Maybe that’s why most marriages fail. Maybe that’s why many people are soul-dead by 40. Maybe that’s why depression and suicide are rampant in the US. I don’t know.
Many of us use our relationships as a crutch to limp thru life. Our individuality is diminished and we become a diluted version of who we’re meant to be.
When you give up pursuing things that make you feel alive your soul becomes stale and your heart turns cold. This has a negative effect on everything around you, including your family life.
As the brilliant Swiss psychiatrist Carl Jung observed, “Nothing has a stronger influence psychologically on their environment and especially on their children than the unlived life of the parent.”
Today, it seems domestication has become a jail sentence for a lot of people. And many men have come to terms with their bondage. So, they end up building man caves in their homes or playing video games deep into the night and spending weekends on couches in front of screens — stuff like that.
There’s nothing there.
This is the common man. The domesticated man. This is what we have become.
Nietzsche, the great prophetic thinker of the 19th century, saw that “Society tames the wolf into a dog. And man is the most domesticated animal of all.” He believed it was the intention of all cultures to simply “breed a tame and civilized animal, a domestic pet.”
He thought this would wreak dire circumstances across societies as whole.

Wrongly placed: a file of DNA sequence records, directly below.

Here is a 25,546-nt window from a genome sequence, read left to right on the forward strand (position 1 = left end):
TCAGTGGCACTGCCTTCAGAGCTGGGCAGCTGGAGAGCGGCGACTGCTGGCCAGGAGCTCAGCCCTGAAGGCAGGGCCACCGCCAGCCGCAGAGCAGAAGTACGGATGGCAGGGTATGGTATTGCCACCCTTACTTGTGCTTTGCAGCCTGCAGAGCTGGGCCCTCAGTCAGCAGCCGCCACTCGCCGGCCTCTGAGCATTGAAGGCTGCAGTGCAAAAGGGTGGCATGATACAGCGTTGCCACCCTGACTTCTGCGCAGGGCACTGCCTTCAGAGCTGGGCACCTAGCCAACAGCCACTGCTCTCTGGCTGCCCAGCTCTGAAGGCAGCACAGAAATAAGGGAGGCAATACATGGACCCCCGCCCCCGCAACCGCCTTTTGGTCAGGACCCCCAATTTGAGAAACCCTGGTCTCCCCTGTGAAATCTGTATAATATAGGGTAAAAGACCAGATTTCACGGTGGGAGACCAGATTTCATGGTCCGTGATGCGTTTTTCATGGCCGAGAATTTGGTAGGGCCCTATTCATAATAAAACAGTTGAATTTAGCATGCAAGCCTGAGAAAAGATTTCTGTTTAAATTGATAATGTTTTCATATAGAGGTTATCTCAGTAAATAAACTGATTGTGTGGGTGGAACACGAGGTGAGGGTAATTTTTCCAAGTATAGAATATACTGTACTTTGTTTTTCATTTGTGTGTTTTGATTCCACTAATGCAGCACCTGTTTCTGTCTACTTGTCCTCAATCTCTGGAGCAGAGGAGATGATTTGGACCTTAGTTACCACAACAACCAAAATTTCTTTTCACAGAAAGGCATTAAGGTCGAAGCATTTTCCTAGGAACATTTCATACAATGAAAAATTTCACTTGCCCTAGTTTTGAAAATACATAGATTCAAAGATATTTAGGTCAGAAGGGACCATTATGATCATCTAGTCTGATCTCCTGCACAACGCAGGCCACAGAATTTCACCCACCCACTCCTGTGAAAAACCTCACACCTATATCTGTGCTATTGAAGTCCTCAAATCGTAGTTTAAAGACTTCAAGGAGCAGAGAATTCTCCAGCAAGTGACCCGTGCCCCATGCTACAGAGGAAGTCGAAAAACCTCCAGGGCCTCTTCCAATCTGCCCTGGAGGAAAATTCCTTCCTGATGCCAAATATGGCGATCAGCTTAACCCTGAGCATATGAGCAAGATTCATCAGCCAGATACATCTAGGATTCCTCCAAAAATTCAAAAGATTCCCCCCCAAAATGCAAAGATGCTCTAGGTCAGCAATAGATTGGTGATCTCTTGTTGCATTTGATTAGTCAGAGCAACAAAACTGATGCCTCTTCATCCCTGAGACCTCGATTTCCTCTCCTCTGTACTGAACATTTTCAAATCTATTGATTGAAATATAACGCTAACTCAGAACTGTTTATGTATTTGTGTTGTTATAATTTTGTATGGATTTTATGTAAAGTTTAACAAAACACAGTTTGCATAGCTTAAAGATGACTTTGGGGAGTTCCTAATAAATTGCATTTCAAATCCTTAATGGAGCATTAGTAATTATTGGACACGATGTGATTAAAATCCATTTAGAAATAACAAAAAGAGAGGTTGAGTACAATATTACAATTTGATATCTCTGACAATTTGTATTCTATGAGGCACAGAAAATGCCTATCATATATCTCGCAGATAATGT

Nietzsche foresaw that in time men would devolve into what he called the ‘Last Man’ — the final product of industrialized, mass society. This Last Man is aimless, unheroic, uncreative, and unexceptional. He has become too obedient, too comfortable. His aspirations are lifeless along with his soul.
The ‘Last Man’ would become a man who has sacrificed his life upon the alter of security and comfort. He’s a man who has lost the fire in the gut and doesn’t give a damn.
Modern man has fulfilled Nietzsche’s prophetic ‘Last Man.’
It’s the everyday suburban man, over-medicated, with dead desires and hollow ideas driving mad through the streets of suburbia with nothing to do except wait wait wait for the dawn.
Always waiting for the dawn.
But Nietzsche also saw a little hope. He knew we had it in us to “be who we are.” In his poetic way, he inspired us with the wisdom that “one must still have chaos in oneself to be able to give birth to a dancing star. I say unto you: you still have chaos in yourselves.”
It’s our job to find the chaos within, express it, shout it out from the rooftops. We must refuse to go gently into that good night. We must rage rage rage against the dying of the light.
So to all married individuals everywhere I say unto you: Never stop digging for your gold. Never stop pursuing what you love. Never let a relationship halt you from becoming who you are.
I’ll end with the vivid words of Fight Club author Chuck Palahniuk:
“Quit your job. Start a fight. Prove you’re alive. If you don’t claim your humanity you will become a statistic. You have been warned.”